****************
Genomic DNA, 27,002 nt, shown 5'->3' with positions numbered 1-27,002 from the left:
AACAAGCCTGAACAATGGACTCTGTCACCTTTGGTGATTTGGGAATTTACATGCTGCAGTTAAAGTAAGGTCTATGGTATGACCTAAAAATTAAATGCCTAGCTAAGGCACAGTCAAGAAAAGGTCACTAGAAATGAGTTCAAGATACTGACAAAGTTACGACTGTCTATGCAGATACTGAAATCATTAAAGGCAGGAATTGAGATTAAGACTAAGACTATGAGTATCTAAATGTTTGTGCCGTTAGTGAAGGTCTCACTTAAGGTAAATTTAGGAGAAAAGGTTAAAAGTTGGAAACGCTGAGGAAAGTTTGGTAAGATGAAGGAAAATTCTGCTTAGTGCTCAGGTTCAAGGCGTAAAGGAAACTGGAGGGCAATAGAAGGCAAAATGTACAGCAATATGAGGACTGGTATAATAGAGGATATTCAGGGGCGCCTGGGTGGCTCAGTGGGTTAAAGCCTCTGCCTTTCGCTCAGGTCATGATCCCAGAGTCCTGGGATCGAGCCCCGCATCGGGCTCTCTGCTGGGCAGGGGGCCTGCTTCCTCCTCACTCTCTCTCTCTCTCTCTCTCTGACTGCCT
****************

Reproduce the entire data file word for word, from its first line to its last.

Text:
Genomic DNA, 27,002 nt, shown 5'->3' with positions numbered 1-27,002 from the left:
AACAAGCCTGAACAATGGACTCTGTCACCTTTGGTGATTTGGGAATTTACATGCTGCAGTTAAAGTAAGGTCTATGGTATGACCTAAAAATTAAATGCCTAGCTAAGGCACAGTCAAGAAAAGGTCACTAGAAATGAGTTCAAGATACTGACAAAGTTACGACTGTCTATGCAGATACTGAAATCATTAAAGGCAGGAATTGAGATTAAGACTAAGACTATGAGTATCTAAATGTTTGTGCCGTTAGTGAAGGTCTCACTTAAGGTAAATTTAGGAGAAAAGGTTAAAAGTTGGAAACGCTGAGGAAAGTTTGGTAAGATGAAGGAAAATTCTGCTTAGTGCTCAGGTTCAAGGCGTAAAGGAAACTGGAGGGCAATAGAAGGCAAAATGTACAGCAATATGAGGACTGGTATAATAGAGGATATTCAGGGGCGCCTGGGTGGCTCAGTGGGTTAAAGCCTCTGCCTTTCGCTCAGGTCATGATCCCAGAGTCCTGGGATCGAGCCCCGCATCGGGCTCTCTGCTGGGCAGGGGGCCTGCTTCCTCCTCACTCTCTCTCTCTCTCTCTCTCTGACTGCCT